The Army has issued a directive that could add two years to the time required for aviator warrant officers to be promoted to chief warrant officer 2.
The directive, AD 2021-31, was approved Sept. 10 and takes effect Oct. 1.
The move is aimed at giving “aviation warrant officers more time for professional development at junior ranks,” according to an Army release.
Warrant officers are automatically promoted after two years serving as warrants, according to Army Regulation 600-8-29.
But many aviation branch warrant officers are promoted to CWO2 within a few months of arriving at their units because of the lengthy time spent in flight school, according to the release.
The directive means there’s no more automatic two-year promotion. The two-year clock will start when the warrant officer completes flight school and Warrant Officer Basic Course.
The move will give them, “more time to learn and grow,” according to the release.
The directive is specific to aviation warrant officers and does not apply to other branches, according to the release.
Warrant officers of all kinds have been a hot commodity recently. The Army National Guard and Army Reserve were developing a policy this summer to bring back retired active duty warrant officers.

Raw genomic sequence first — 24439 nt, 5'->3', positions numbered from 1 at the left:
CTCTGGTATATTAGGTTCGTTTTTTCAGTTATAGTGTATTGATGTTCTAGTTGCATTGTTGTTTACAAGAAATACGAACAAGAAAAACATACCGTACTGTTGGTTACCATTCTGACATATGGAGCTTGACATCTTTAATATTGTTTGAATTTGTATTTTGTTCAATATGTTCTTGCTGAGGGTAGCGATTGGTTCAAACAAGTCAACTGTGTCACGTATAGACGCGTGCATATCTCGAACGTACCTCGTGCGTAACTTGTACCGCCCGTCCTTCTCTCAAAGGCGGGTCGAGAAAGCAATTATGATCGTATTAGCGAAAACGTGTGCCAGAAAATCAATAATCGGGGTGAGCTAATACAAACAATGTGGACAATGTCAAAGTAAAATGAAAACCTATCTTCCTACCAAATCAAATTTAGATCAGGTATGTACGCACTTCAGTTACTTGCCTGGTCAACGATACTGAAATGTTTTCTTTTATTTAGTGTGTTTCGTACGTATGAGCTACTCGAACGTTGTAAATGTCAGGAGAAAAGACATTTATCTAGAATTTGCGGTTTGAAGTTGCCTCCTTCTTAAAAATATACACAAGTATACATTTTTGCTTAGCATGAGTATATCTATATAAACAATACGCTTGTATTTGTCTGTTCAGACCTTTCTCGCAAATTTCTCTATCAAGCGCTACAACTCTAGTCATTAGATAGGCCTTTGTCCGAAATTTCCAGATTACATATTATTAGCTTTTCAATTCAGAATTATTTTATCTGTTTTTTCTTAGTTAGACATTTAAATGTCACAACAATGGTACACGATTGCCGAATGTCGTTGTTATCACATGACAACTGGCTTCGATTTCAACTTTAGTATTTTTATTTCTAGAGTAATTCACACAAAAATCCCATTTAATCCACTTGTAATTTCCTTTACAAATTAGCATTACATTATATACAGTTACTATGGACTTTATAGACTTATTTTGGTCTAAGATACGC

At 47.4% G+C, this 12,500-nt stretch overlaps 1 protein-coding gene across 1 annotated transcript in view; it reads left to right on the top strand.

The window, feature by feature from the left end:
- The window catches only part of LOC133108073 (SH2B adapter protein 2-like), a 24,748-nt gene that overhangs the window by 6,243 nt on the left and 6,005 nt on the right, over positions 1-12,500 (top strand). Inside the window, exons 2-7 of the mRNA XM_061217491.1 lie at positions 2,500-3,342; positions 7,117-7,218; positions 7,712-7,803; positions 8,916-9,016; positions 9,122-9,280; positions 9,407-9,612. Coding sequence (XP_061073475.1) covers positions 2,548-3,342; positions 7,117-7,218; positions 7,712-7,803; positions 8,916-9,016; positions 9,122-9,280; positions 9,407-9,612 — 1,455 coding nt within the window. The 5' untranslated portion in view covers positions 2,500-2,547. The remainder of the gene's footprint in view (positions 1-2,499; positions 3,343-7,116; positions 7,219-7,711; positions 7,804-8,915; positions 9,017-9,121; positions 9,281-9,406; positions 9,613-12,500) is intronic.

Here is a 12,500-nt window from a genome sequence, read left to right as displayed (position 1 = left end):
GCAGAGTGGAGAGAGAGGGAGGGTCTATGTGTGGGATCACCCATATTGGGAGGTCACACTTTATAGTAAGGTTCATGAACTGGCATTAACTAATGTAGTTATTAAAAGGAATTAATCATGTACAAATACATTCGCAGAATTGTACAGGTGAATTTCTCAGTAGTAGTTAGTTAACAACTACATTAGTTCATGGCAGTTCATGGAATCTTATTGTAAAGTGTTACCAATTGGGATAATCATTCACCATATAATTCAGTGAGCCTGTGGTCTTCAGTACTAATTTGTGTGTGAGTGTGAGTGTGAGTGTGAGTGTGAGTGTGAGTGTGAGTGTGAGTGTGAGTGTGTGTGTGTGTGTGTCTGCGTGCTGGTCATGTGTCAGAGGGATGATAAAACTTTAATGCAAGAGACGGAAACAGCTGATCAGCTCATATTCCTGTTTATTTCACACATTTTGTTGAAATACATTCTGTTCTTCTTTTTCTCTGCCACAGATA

The plan would allow those retired warrant officers to continue to draw their pensions while serving, and getting paid, in the Guard or Reserve, Army Times reported.
Officials told Army Times in July that an estimated 600 warrant officers were slated to retire in the next 12 months. At the time, the Army Reserve was about 1,000 warrant officers short of its needs.
The Guard had 2,333 warrant officer vacancies out of 10,234 authorized slots, officials said.
Todd South has written about crime, courts, government and the military for multiple publications since 2004 and was named a 2014 Pulitzer finalist for a co-written project on witness intimidation. Todd is a Marine veteran of the Iraq War.